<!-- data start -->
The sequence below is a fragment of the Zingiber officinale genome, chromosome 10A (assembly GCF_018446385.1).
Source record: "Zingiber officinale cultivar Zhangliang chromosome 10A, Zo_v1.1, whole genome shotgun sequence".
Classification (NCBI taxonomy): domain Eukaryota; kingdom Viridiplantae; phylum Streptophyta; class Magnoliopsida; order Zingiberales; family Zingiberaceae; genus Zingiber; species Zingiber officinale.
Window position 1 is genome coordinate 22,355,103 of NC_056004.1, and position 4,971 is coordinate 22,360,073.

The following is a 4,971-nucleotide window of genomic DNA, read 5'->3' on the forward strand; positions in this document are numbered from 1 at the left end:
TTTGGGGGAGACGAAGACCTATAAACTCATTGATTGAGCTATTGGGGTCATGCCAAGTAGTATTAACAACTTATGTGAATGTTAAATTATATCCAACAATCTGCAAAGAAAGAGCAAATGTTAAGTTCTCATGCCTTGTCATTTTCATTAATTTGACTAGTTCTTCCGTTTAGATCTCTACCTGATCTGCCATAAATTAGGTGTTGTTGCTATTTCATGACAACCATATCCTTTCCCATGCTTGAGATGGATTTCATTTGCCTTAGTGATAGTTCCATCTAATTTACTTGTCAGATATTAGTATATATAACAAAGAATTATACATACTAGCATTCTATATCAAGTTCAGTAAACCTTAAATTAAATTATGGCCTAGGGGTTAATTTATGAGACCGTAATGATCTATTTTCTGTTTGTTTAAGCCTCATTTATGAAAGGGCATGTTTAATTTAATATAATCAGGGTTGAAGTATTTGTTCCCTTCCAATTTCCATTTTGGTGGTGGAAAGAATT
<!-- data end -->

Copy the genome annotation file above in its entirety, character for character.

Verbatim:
The sequence below is a fragment of the Zingiber officinale genome, chromosome 10A (assembly GCF_018446385.1).
Source record: "Zingiber officinale cultivar Zhangliang chromosome 10A, Zo_v1.1, whole genome shotgun sequence".
Classification (NCBI taxonomy): domain Eukaryota; kingdom Viridiplantae; phylum Streptophyta; class Magnoliopsida; order Zingiberales; family Zingiberaceae; genus Zingiber; species Zingiber officinale.
Window position 1 is genome coordinate 22,355,103 of NC_056004.1, and position 4,971 is coordinate 22,360,073.

The following is a 4,971-nucleotide window of genomic DNA, read 5'->3' on the forward strand; positions in this document are numbered from 1 at the left end:
TTTGGGGGAGACGAAGACCTATAAACTCATTGATTGAGCTATTGGGGTCATGCCAAGTAGTATTAACAACTTATGTGAATGTTAAATTATATCCAACAATCTGCAAAGAAAGAGCAAATGTTAAGTTCTCATGCCTTGTCATTTTCATTAATTTGACTAGTTCTTCCGTTTAGATCTCTACCTGATCTGCCATAAATTAGGTGTTGTTGCTATTTCATGACAACCATATCCTTTCCCATGCTTGAGATGGATTTCATTTGCCTTAGTGATAGTTCCATCTAATTTACTTGTCAGATATTAGTATATATAACAAAGAATTATACATACTAGCATTCTATATCAAGTTCAGTAAACCTTAAATTAAATTATGGCCTAGGGGTTAATTTATGAGACCGTAATGATCTATTTTCTGTTTGTTTAAGCCTCATTTATGAAAGGGCATGTTTAATTTAATATAATCAGGGTTGAAGTATTTGTTCCCTTCCAATTTCCATTTTGGTGGTGGAAAGAATT